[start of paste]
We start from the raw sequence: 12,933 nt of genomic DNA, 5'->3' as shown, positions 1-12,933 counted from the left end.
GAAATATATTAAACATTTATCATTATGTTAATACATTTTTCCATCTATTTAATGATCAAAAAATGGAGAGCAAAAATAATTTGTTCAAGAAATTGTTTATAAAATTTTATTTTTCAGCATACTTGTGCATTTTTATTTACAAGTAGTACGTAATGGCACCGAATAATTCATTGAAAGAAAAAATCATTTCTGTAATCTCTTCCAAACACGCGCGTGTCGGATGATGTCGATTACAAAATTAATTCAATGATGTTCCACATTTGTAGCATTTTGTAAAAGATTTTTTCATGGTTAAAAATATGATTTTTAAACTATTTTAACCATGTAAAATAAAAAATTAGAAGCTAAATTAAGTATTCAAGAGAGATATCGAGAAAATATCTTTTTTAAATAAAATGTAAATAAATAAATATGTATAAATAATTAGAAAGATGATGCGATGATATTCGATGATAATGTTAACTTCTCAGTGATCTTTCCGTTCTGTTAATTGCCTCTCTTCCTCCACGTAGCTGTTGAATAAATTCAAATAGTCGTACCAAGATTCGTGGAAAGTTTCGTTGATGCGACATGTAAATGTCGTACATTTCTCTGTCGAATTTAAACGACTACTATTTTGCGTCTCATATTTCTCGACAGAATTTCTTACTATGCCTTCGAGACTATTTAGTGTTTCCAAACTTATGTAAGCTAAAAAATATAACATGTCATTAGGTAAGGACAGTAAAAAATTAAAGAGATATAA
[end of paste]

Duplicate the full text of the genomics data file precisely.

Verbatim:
We start from the raw sequence: 12,933 nt of genomic DNA, 5'->3' as shown, positions 1-12,933 counted from the left end.
GAAATATATTAAACATTTATCATTATGTTAATACATTTTTCCATCTATTTAATGATCAAAAAATGGAGAGCAAAAATAATTTGTTCAAGAAATTGTTTATAAAATTTTATTTTTCAGCATACTTGTGCATTTTTATTTACAAGTAGTACGTAATGGCACCGAATAATTCATTGAAAGAAAAAATCATTTCTGTAATCTCTTCCAAACACGCGCGTGTCGGATGATGTCGATTACAAAATTAATTCAATGATGTTCCACATTTGTAGCATTTTGTAAAAGATTTTTTCATGGTTAAAAATATGATTTTTAAACTATTTTAACCATGTAAAATAAAAAATTAGAAGCTAAATTAAGTATTCAAGAGAGATATCGAGAAAATATCTTTTTTAAATAAAATGTAAATAAATAAATATGTATAAATAATTAGAAAGATGATGCGATGATATTCGATGATAATGTTAACTTCTCAGTGATCTTTCCGTTCTGTTAATTGCCTCTCTTCCTCCACGTAGCTGTTGAATAAATTCAAATAGTCGTACCAAGATTCGTGGAAAGTTTCGTTGATGCGACATGTAAATGTCGTACATTTCTCTGTCGAATTTAAACGACTACTATTTTGCGTCTCATATTTCTCGACAGAATTTCTTACTATGCCTTCGAGACTATTTAGTGTTTCCAAACTTATGTAAGCTAAAAAATATAACATGTCATTAGGTAAGGACAGTAAAAAATTAAAGAGATATAA